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Photo: Adam Katz Sinding

Many years ago during a brief flirtation with The Dark Side I contemplated a job offer at Allens, one of Australia’s top-tier law firms. A friend who was already working there told me a joke that, in its boundless hilarity, helped make up my mind. It went like this:

Three young women are competing to make partner in a law firm and the cut-off date is approaching. They’re equally talented and ambitious -but there's only room for one new partner. So a senior partner devises a test. One day, while all three are out to lunch, he places an envelope containing $500 on each of their desks. The first woman returns the envelope to him immediately. The second woman invests the money and returns $1,500 to him the next morning. The third woman pockets the cash. So which one gets the promotion to partner?

The one with the biggest breasts!

Needless to say, I took my tits to the academy instead.

I was reminded of this joke when I read recently that although 61.4% of law graduates are women, only 23% make partner in top-tier corporate law firms, 18% in mid-tier and 17% in small firms. The Courts are also rollicking penis pageantries with the Federal Court, for instance, having a mere 16% of women on its bench.

Now women have been graduating from law school at equal numbers to men for over twenty years. This doesn’t look like a problem that will miraculously disappear with time. And given that this bias within the law is likely to lead to discrimination in the application and creation of the law (through Judges or legislators) then we all have a vested interest in legal culture becoming more equal. So why aren’t there more female legal leaders? And what can be done to change it?

One common argument ascribes blame to low levels of women’s self-confidence. As Sharon Cook, a managing partner from Henry Davis York reportedly said in response to the stats: ‘Female lawyers not having the same belief in themselves as their male colleagues can be their biggest barrier’.

I don’t doubt that men feel more entitled to ask for promotions and pay-rises, but I also don’t doubt that men are more inclined to give other men those pay-rises. Why else are male law graduate starting salaries on average $4,300 higher than female law graduates? Law professors concur that it’s not because they’re smarter. Women dominate the awards ceremonies and take a larger share of the high marks. It is, quite simply, a reflection of the fact that legal culture systematically discriminates against women.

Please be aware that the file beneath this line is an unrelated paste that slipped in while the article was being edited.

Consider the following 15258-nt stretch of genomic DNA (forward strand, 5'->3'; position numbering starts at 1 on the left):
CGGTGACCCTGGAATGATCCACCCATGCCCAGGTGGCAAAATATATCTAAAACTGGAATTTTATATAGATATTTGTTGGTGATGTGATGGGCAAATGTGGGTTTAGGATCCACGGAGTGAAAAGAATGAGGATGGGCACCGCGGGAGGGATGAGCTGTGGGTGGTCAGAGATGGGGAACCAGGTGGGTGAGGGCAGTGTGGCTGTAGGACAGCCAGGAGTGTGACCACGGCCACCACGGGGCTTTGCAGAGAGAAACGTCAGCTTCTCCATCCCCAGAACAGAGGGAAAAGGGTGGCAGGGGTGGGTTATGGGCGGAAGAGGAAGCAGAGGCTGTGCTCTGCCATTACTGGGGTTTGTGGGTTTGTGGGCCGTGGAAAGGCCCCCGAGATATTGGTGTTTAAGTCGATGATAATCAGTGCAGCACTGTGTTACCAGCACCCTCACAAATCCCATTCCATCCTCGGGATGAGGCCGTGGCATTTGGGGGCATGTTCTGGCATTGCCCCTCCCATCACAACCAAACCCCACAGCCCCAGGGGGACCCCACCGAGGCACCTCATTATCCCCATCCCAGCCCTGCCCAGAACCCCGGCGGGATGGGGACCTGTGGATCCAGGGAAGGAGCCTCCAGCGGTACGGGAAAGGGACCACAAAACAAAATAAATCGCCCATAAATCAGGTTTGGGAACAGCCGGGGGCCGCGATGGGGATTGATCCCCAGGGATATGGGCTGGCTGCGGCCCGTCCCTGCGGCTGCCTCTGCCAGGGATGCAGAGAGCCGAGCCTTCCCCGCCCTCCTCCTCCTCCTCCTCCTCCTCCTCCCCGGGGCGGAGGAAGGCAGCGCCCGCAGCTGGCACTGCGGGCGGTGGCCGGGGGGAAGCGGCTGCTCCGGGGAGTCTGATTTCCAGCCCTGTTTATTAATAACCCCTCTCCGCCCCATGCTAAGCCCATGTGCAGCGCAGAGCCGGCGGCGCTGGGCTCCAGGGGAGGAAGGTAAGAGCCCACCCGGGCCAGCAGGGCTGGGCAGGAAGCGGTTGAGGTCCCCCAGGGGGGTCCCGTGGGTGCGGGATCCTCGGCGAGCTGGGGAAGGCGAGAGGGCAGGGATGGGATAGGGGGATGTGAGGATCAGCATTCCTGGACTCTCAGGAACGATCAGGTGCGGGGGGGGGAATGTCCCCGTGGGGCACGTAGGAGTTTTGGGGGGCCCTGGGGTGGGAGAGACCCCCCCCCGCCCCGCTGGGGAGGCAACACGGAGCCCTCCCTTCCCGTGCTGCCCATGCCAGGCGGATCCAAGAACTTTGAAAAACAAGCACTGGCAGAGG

From sexist jokes, to pay inequities, corporate law is a boy’s own adventure story where a life of capitalist plunder pays off with a corner office and promotion to partner, just like Daddy! To say that the problem is with women’s self-confidence just blames the victim.

A more compelling analysis is offered in Cook’s discussion of the ‘24/7 work ethic’ or ‘legal culture’. To be fair, some corporate law firms have tried to redress the lack of women leaders. Some firms have targets for women in senior positions and most have adopted flexible work arrangements. But none of this changes the fact that in law your value lies in your ability to be on call and able to deliver services to clients at any moment of the day or night. The good lawyer is someone who works long hours, full time and with no time off for child rearing. And by long hours I mean sometimes 48 hours without sleep and working during your holidays. Some corporate law firms have beds and most have chefs that reward you with dinner for staying past 8.00. One of my friends said that her skin turned grey and sores started to appear after she did 14 hour days on an international commercial transaction for one month straight without any days off.

Weirdly, many young lawyers boast of their exploitation. They speak of working on ‘sexy cases’ which means sacrificing their home life for a midnight tryst with subordinate legislation. I know of a partner at a law firm who attended an 11.00pm meeting fresh from hospital with a drip still in his arm.

If the good lawyer is modelled on a man with a wife at home to raise children and perform domestic labour then women, as Joanne Bagust argues, are relegated to the status of fringe-dwellers in the legal community. Particularly women with children. When mothers return from maternity leave, they often suffer a catastrophic descent down the corporate ladder, being consigned to menial knowledge management tasks.  No matter how many hours they put in, says Bagust, they’re not seen as good workers. Legal culture doesn’t allow for shared love. The firm demands absolute devotion. The result is a classic case of private care-givers being excluded from responsibility and power in the public sphere.

 This kind of discrimination happens in a range of professional settings, where educated cultural elites are worked like 19th Century Yorkshire boilermakers. Journalist Lisa Pryor calls it ‘The Pinstripe Prison’. The problem with law, however, is that lawyers constitute a body of workers who, in their potential capacity as Judges or legislators, can exert extraordinary power over everyday people’s lives. They don’t just inhabit a world of structural inequality they have the potential, in related roles, to inflict these values on all of us. Just look at the proportion of lawyers in Tony Abbott’s new cabinet.

Of course, in an ideal world corporate law firms would not exist and we’d all resolve our disputes through collective consensus decision making, clicking or twinkle fingers. But until that day arrives it’s in everybody’s interests for legal culture to be less Boy’s Own Adventure Story and more Choose Your Own Adventure: flexible and with multiple options including to put the book down for a while.